here once was a time when "girl code" was a thing. If your girlfriend dated someone, that individual would be considered "off-limits." The code was sacrosanct. It was a form of religion. Almost every girl around the world knew this code. It is taught as early as middle school that the person your friend is feeling does not even exist in your world romantically.
The reality TV world got rocked this week when news broke that Real Housewives of Atlanta (RHOA) alumni Porsha Williams was engaged to castmate Falynn Guobadia's estranged husband, Simon Guobadia.
For the regular RHOA viewer, this news might come as a complete shock, but as the dating landscape has changed and more and more people seek companionship, perhaps the girl code is a dying concept honored by an aging generation.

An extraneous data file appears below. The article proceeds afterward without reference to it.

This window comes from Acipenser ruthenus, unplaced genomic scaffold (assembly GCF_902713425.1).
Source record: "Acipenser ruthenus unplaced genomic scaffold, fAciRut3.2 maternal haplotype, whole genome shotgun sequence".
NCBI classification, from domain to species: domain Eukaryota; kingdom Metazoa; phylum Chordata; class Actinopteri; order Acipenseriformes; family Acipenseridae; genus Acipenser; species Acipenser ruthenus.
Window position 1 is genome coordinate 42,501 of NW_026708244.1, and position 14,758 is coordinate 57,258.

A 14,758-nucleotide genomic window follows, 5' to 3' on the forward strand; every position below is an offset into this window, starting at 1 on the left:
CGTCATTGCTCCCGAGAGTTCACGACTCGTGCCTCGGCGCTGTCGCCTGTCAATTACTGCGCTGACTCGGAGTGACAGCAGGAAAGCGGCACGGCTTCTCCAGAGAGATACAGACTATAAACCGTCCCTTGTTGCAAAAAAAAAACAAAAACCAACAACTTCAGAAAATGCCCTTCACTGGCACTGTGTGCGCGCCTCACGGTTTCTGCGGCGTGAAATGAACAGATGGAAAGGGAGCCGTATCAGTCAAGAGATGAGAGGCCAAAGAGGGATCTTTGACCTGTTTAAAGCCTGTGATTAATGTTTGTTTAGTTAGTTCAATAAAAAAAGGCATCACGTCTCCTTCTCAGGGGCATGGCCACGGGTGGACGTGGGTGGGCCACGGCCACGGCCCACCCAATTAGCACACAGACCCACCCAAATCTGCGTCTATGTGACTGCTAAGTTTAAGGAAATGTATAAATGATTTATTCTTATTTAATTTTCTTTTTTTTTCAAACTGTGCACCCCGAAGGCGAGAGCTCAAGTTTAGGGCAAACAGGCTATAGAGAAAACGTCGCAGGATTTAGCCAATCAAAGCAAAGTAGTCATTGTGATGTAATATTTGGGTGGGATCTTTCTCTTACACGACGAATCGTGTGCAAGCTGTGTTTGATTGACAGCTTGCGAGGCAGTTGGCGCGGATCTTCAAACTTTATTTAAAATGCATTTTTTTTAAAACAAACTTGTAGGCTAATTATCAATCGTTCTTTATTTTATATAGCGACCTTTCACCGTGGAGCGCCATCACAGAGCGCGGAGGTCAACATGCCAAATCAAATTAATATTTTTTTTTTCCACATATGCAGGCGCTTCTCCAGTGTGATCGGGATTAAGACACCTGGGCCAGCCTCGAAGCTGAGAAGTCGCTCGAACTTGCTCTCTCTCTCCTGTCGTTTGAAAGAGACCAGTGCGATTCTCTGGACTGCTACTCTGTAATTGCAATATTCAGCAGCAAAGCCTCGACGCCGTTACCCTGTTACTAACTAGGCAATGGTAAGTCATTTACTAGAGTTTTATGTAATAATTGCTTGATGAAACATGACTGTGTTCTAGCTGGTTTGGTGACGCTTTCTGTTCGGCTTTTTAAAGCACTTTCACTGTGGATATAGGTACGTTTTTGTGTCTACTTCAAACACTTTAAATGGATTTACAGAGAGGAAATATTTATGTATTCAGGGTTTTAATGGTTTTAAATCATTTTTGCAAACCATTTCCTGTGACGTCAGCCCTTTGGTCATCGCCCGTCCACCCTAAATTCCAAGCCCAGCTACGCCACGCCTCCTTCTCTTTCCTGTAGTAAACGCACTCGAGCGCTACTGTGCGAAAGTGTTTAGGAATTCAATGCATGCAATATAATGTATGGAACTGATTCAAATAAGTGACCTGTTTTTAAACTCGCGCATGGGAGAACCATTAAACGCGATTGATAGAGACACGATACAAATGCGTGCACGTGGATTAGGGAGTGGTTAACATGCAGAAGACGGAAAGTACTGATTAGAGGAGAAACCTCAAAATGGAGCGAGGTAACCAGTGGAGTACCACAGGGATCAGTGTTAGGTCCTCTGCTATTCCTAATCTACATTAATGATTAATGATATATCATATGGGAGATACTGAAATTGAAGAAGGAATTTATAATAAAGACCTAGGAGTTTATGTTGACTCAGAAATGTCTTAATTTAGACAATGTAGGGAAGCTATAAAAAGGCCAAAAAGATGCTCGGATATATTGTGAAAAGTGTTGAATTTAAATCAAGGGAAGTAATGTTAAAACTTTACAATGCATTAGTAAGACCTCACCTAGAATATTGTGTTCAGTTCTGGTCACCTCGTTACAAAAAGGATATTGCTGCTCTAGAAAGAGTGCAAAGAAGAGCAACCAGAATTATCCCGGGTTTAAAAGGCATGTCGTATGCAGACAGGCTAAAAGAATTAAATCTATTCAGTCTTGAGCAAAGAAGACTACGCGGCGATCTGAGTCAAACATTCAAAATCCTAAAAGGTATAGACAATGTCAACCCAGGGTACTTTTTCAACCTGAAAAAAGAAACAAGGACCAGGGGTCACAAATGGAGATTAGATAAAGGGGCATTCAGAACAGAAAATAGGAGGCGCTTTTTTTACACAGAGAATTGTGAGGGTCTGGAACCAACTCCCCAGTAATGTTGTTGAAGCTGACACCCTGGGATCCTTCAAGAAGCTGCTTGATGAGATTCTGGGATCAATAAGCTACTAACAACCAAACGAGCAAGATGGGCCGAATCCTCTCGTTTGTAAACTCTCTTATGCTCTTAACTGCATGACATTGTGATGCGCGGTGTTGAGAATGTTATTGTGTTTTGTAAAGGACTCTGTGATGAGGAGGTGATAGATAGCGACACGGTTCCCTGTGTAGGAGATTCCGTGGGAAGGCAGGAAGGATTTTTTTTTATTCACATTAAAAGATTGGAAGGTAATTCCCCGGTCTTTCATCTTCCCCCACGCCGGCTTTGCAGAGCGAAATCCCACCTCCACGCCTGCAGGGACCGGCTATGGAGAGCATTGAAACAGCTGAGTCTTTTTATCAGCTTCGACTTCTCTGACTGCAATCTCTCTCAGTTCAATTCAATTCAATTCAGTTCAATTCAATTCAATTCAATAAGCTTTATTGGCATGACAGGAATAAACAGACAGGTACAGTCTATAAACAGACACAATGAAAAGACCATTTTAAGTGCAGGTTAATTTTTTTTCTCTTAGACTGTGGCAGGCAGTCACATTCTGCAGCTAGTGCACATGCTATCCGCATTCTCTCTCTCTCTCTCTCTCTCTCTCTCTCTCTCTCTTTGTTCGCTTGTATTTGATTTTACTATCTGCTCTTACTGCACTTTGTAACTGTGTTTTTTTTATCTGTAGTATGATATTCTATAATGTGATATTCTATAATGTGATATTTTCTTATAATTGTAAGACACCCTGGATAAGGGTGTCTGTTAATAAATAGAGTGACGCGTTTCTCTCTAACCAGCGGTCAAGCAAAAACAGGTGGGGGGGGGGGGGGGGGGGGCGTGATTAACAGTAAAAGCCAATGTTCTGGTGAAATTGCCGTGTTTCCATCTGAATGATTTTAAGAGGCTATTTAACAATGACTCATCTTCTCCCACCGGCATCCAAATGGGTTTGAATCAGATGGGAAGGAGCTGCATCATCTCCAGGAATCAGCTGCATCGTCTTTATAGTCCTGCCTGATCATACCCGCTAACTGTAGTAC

It's not hard to find other examples of the girl code on self-destruct. Friends Taylor Swift, Demi Lovato, and Ashley Greene have all dated Joe Jonas. Singer Selena Gomez and friend/supermodel Bella Hadid both dated The Weeknd. Any season of Love and Hip Hop will also serve as evidence of the girl code gone rogue.
So what does this say about our friendships? That companionship is more valuable than sisterhood. The framework for communication, problem-solving, and conflict resolution is built on the foundation of friendship. When the code breaks down, it creates a new question. If you're non-committal in your friendships, are you capable of having a successful, thriving relationship?
It's clear that girl code is on its death bed, but one can hope that all is not lost; that some friendships are worth preserving. One can hope that if you find yourself in a Porsha Williams-like situation, that you'd think about the code. Is the friendship worth it? If it's a hard, "Nah," well then do you.